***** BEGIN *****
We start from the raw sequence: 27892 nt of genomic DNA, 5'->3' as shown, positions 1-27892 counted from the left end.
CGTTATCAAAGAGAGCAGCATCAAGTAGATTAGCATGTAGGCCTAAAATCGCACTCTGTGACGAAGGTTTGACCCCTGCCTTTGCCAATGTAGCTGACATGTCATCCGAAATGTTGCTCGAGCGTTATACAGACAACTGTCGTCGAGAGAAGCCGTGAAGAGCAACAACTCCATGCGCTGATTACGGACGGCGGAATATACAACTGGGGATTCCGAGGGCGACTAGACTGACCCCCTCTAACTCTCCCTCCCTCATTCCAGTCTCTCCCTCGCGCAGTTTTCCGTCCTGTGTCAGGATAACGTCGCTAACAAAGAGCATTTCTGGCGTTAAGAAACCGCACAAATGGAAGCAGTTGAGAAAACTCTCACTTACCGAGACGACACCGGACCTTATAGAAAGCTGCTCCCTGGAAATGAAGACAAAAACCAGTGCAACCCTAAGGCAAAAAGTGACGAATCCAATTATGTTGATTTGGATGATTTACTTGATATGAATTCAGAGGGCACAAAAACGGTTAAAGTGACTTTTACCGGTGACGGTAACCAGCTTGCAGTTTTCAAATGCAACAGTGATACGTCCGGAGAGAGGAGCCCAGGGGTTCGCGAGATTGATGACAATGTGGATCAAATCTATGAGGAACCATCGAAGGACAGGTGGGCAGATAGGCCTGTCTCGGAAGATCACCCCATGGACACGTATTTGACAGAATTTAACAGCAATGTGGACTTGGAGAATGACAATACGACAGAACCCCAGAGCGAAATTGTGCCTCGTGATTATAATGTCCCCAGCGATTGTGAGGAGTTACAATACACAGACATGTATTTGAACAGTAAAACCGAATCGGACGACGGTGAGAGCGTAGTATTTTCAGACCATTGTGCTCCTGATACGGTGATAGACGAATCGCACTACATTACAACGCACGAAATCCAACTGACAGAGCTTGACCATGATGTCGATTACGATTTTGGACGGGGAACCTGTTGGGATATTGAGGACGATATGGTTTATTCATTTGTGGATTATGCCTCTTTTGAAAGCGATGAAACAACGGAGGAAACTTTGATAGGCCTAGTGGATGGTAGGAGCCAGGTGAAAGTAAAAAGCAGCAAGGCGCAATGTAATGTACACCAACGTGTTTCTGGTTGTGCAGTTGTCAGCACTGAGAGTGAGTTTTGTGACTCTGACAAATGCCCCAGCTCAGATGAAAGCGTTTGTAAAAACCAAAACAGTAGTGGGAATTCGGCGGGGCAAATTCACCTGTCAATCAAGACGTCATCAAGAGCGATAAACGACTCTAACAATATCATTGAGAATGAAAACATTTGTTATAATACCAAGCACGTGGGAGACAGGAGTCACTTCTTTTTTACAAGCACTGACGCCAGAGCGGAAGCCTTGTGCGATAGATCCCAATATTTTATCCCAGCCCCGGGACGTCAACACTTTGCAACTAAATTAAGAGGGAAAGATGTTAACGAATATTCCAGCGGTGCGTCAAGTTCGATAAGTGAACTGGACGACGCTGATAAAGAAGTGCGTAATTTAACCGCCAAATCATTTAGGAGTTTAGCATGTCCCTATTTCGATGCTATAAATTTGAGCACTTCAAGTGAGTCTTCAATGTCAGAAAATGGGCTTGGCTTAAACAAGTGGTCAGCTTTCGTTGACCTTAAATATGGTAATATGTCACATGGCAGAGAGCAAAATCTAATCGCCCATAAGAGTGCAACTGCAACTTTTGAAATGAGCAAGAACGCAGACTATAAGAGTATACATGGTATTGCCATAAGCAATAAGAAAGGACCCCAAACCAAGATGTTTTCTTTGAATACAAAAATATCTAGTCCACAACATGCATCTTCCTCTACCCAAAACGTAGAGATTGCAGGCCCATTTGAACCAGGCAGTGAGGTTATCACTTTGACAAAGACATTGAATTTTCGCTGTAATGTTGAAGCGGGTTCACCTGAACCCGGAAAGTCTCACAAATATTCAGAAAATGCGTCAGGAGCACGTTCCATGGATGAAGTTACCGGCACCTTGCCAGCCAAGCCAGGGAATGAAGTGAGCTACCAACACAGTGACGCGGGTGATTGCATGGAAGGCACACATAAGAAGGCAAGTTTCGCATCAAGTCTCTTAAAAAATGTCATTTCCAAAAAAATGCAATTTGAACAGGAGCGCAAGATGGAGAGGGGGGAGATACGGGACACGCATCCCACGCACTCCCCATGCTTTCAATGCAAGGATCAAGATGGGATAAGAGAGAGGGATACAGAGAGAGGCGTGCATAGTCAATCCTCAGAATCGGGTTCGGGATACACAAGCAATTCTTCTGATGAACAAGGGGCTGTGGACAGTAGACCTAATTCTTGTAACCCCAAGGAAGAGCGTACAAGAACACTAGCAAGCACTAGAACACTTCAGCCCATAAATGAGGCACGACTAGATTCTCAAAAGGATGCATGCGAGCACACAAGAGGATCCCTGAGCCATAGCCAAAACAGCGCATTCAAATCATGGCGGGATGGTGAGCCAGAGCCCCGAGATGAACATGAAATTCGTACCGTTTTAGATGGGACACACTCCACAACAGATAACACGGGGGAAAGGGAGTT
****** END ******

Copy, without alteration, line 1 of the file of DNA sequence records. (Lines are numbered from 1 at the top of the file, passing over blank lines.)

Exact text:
We start from the raw sequence: 27892 nt of genomic DNA, 5'->3' as shown, positions 1-27892 counted from the left end.